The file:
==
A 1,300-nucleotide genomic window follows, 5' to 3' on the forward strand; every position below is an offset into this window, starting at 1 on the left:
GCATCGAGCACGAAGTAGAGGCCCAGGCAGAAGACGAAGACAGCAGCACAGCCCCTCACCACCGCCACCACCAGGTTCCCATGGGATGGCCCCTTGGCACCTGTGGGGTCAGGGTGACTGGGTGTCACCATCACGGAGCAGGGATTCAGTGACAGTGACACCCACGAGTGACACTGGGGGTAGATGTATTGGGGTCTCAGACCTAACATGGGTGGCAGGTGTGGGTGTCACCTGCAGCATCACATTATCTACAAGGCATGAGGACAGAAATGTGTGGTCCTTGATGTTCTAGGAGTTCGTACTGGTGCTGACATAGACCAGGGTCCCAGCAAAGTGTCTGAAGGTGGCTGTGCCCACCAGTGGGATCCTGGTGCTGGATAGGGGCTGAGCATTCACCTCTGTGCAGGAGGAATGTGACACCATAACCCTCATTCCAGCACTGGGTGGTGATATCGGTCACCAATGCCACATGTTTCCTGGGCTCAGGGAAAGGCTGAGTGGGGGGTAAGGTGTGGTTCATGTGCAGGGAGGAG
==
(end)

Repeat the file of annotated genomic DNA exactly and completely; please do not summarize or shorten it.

A 1,300-nucleotide genomic window follows, 5' to 3' on the forward strand; every position below is an offset into this window, starting at 1 on the left:
GCATCGAGCACGAAGTAGAGGCCCAGGCAGAAGACGAAGACAGCAGCACAGCCCCTCACCACCGCCACCACCAGGTTCCCATGGGATGGCCCCTTGGCACCTGTGGGGTCAGGGTGACTGGGTGTCACCATCACGGAGCAGGGATTCAGTGACAGTGACACCCACGAGTGACACTGGGGGTAGATGTATTGGGGTCTCAGACCTAACATGGGTGGCAGGTGTGGGTGTCACCTGCAGCATCACATTATCTACAAGGCATGAGGACAGAAATGTGTGGTCCTTGATGTTCTAGGAGTTCGTACTGGTGCTGACATAGACCAGGGTCCCAGCAAAGTGTCTGAAGGTGGCTGTGCCCACCAGTGGGATCCTGGTGCTGGATAGGGGCTGAGCATTCACCTCTGTGCAGGAGGAATGTGACACCATAACCCTCATTCCAGCACTGGGTGGTGATATCGGTCACCAATGCCACATGTTTCCTGGGCTCAGGGAAAGGCTGAGTGGGGGGTAAGGTGTGGTTCATGTGCAGGGAGGAG